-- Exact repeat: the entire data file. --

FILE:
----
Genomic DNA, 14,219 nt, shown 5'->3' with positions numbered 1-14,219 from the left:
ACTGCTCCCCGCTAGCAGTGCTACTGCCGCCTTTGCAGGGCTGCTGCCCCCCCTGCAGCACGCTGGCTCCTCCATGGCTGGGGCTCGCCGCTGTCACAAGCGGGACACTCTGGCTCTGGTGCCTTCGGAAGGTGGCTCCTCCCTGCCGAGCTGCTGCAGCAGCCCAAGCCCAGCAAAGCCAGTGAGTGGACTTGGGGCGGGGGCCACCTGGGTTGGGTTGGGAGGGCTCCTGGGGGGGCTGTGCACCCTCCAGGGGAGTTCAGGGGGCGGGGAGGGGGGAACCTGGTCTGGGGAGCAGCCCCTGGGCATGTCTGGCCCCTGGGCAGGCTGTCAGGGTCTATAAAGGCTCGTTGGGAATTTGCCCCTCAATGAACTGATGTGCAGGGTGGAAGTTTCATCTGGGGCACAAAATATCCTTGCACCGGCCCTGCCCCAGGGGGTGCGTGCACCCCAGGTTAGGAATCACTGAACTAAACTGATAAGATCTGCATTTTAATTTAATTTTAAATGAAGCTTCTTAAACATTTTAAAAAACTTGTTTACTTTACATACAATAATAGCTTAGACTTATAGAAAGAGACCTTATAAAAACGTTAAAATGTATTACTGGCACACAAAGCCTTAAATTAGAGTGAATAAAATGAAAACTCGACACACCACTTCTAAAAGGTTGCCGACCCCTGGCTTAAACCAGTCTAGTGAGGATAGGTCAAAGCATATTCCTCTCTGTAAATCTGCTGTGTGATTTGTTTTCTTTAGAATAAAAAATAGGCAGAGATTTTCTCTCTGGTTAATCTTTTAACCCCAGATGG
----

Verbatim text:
Genomic DNA, 14,219 nt, shown 5'->3' with positions numbered 1-14,219 from the left:
ACTGCTCCCCGCTAGCAGTGCTACTGCCGCCTTTGCAGGGCTGCTGCCCCCCCTGCAGCACGCTGGCTCCTCCATGGCTGGGGCTCGCCGCTGTCACAAGCGGGACACTCTGGCTCTGGTGCCTTCGGAAGGTGGCTCCTCCCTGCCGAGCTGCTGCAGCAGCCCAAGCCCAGCAAAGCCAGTGAGTGGACTTGGGGCGGGGGCCACCTGGGTTGGGTTGGGAGGGCTCCTGGGGGGGCTGTGCACCCTCCAGGGGAGTTCAGGGGGCGGGGAGGGGGGAACCTGGTCTGGGGAGCAGCCCCTGGGCATGTCTGGCCCCTGGGCAGGCTGTCAGGGTCTATAAAGGCTCGTTGGGAATTTGCCCCTCAATGAACTGATGTGCAGGGTGGAAGTTTCATCTGGGGCACAAAATATCCTTGCACCGGCCCTGCCCCAGGGGGTGCGTGCACCCCAGGTTAGGAATCACTGAACTAAACTGATAAGATCTGCATTTTAATTTAATTTTAAATGAAGCTTCTTAAACATTTTAAAAAACTTGTTTACTTTACATACAATAATAGCTTAGACTTATAGAAAGAGACCTTATAAAAACGTTAAAATGTATTACTGGCACACAAAGCCTTAAATTAGAGTGAATAAAATGAAAACTCGACACACCACTTCTAAAAGGTTGCCGACCCCTGGCTTAAACCAGTCTAGTGAGGATAGGTCAAAGCATATTCCTCTCTGTAAATCTGCTGTGTGATTTGTTTTCTTTAGAATAAAAAATAGGCAGAGATTTTCTCTCTGGTTAATCTTTTAACCCCAGATGG